Standing before an auditorium at the University of Hong Kong earlier this year, International Monetary Fund Managing Director Christine Lagarde praised what she saw as a “strong upswing that holds the promise of higher incomes…
Standing before an auditorium at the University of Hong Kong earlier this year, International Monetary Fund Managing Director Christine Lagarde praised what she saw as a “strong upswing that holds the promise of higher incomes and living standards” around the world.
But she also warned that the good times won’t last. In order to shelter the world from a future international economic crisis, she advised nations to prioritize fixing “the roof while the sun is still shining,” pointing to the record $164 trillion in public and private debt currently amassed by nations.
Ten years have passed since the financial services firm Lehman Brothers filed the largest bankruptcy in history, an event that pushed the world’s financial systems to near collapse and countries’ economies to crisis. While many countries today stand on considerably sounder economic footing than they did 10 years ago, a cloud of debt darkens the futures of major economic players like the U.S. and China, as well as emerging market and developing nations running hefty tabs.
The sheer scope of global indebtedness has many experts concerned about a future debt-fueled crisis.
“Public debt in advanced economies is at levels not seen since the Second World War. And if recent trends continue, many low-income countries will face unsustainable debt burdens,” Lagarde warned in her Hong Kong speech, cautioning that “high debt in low-income countries could jeopardize development goals” and that “high debt burdens have left governments, companies and households more vulnerable to a sudden tightening of financial conditions.”
Recovery throughout much of the world has been modest but steady in recent years — a trend expected to continue in the near future. The World Bank projects the global economy will expand at a respectable 3.1 percent in 2018, 3 percent in 2019 and 2.9 percent in 2020.
Despite this relative economic health, however, few world leaders have in recent years found debt reduction measures politically palatable, running up steep obligations that sooner or later will need to be repaid.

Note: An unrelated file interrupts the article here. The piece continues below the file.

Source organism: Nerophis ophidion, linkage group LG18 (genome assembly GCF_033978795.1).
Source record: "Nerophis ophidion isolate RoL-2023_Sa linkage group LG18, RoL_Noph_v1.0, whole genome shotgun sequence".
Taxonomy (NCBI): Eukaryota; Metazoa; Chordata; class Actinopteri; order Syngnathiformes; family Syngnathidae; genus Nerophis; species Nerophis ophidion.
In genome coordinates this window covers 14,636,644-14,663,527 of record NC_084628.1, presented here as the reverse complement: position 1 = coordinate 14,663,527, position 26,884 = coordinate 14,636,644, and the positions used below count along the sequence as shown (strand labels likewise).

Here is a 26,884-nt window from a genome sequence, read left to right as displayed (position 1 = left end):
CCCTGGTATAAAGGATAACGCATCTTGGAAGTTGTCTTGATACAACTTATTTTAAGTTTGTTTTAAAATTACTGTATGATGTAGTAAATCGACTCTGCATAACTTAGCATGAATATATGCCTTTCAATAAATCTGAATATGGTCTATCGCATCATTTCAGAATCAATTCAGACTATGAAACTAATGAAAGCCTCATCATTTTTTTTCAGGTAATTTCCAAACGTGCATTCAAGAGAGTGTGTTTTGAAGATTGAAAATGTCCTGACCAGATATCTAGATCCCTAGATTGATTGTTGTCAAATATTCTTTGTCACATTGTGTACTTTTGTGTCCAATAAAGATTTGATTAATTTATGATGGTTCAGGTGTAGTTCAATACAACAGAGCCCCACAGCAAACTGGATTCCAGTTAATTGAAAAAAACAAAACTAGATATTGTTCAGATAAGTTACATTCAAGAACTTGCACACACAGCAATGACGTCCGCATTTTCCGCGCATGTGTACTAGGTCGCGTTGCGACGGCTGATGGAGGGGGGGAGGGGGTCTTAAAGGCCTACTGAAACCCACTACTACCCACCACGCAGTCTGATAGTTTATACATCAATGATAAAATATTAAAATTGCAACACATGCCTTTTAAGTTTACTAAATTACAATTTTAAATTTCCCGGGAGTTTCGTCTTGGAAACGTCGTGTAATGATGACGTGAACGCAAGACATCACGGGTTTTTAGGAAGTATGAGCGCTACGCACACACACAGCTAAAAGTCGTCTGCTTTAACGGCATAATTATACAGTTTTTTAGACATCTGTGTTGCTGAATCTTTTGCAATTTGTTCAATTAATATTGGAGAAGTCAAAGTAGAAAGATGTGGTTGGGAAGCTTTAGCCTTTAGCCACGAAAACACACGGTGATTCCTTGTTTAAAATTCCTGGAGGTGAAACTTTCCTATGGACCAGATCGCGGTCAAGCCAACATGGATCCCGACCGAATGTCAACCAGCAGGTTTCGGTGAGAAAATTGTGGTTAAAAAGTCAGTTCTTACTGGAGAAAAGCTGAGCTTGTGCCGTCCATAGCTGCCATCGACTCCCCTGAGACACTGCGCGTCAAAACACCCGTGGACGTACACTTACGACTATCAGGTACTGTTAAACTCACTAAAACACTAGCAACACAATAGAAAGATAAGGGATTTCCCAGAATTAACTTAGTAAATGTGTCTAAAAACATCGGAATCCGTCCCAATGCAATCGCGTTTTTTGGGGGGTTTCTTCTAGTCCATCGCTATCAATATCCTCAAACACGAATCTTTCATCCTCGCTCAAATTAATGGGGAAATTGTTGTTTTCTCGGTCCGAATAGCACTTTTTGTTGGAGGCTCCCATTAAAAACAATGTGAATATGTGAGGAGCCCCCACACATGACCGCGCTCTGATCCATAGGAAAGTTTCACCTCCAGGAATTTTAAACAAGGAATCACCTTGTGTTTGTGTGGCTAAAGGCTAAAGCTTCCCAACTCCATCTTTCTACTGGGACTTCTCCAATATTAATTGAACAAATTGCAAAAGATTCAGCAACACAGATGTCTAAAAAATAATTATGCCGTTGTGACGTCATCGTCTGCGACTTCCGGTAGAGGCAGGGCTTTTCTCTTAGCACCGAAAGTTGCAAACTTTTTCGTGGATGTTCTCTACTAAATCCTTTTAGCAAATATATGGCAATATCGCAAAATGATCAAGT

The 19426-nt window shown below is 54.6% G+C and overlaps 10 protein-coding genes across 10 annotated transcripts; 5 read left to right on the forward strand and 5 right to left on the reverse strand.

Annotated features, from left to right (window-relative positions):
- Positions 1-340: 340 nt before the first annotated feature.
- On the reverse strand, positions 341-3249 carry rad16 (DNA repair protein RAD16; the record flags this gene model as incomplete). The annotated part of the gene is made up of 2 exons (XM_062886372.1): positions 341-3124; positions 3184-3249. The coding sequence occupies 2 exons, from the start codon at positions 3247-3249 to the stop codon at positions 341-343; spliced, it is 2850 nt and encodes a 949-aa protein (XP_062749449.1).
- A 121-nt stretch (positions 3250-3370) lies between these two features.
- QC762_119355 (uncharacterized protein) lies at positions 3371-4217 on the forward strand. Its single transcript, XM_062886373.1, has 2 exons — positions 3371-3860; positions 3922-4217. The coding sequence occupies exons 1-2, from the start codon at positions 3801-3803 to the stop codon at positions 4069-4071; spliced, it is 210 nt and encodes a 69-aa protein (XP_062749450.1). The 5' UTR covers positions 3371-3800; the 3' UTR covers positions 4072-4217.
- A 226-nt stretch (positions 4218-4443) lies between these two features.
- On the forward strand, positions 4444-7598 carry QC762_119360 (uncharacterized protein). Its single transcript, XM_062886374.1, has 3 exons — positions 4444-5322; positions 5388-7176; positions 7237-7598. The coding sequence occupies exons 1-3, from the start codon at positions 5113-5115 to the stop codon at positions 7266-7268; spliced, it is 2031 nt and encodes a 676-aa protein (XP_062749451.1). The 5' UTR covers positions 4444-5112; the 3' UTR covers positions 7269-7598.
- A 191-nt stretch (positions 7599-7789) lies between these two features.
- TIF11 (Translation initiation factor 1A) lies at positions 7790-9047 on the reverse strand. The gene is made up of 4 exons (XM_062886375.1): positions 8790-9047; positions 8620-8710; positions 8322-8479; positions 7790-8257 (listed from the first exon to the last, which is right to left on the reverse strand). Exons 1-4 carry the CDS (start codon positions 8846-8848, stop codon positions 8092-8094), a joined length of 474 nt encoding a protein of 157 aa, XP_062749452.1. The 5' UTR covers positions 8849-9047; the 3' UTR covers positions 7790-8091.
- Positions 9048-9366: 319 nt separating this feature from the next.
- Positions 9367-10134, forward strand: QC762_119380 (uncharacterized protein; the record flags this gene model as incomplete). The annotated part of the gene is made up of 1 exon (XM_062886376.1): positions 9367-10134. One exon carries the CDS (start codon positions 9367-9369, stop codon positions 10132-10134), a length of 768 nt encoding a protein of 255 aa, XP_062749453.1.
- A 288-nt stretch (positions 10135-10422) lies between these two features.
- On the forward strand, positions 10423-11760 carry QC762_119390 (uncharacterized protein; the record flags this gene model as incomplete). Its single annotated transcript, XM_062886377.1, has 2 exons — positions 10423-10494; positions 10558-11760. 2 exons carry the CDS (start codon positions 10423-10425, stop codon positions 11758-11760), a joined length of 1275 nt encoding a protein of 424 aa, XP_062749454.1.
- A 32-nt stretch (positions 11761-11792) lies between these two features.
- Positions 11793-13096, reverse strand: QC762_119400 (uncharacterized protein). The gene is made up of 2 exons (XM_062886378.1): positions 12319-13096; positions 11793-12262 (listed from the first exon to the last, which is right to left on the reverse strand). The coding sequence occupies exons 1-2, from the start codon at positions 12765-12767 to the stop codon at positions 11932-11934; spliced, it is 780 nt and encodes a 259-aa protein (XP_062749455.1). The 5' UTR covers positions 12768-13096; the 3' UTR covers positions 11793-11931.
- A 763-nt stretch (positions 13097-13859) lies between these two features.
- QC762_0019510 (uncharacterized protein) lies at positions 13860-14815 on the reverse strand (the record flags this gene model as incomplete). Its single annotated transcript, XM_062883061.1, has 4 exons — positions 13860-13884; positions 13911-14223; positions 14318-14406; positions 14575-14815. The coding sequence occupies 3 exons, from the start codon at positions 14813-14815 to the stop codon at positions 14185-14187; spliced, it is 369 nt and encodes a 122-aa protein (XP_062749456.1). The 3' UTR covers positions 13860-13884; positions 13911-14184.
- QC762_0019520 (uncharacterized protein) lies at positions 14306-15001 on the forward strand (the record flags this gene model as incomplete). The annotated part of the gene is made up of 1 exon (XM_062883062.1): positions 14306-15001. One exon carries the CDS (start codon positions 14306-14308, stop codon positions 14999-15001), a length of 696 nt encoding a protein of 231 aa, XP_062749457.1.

There are several ways to measure the world’s current level of indebtedness, but it’s difficult to find data suggesting obligations haven’t mounted considerably in the aftermath of the global financial crisis. In 2010, the ratio of debt-to-gross domestic product, or GDP, in the average country belonging to the Organization for Economic Cooperation and Development stood at 71.7 percent. By 2016, that average had climbed to nearly 86 percent. The figure excludes Colombia and Iceland where complete data is unavailable.
Meanwhile, analysts at the Institute of International Finance estimate the debt held by the governments, households and companies in leading industrial nations — along with many emerging and developing economies — collectively climbed by more than $8 trillion during the first three months of 2018. The total international debt eclipsed $247 trillion, up more than 11 percent on the year, to set a new international record.
“While a high debt burden isn’t necessarily a problem by itself, it increases the vulnerability of the system to a shock — in particular, a shock that would lift interest rates,” Jeffrey Kleintop, a senior vice president and chief global investment strategist at Charles Schwab & Co., wrote in an August research note. “In theory, all that debt means the potential losses from a rise in interest rates would be more costly than in the past, especially combined with a stronger dollar pushing up the cost of dollar-denominated debt outside the United States.”
Many countries drove themselves into debt for legitimate reasons. Some found themselves spending to simply pull their economies out of the red. The U.S., for example, eventually authorized $840 billion — through the 2009 American Recovery and Reinvestment Act and a second stimulus package passed by Congress in 2012 — to go toward recessionary recovery. Officials at the Federal Reserve Bank of St. Louis estimate America’s debt-to-GDP ratio ballooned an average of 6.2 percentage points per year between mid-2009 and mid-2012.
Others seized on low interest rates in the U.S. and Europe to more affordably borrow money, fueling domestic growth. Many emerging market economies took on dollar-denominated debt before the Federal Reserve began raising its benchmark interest rate back in late 2015. The Institute of International Finance estimated earlier this year that emerging market governments and companies hold nearly $3 trillion in dollar-denominated debt that will need to be repaid in the coming years.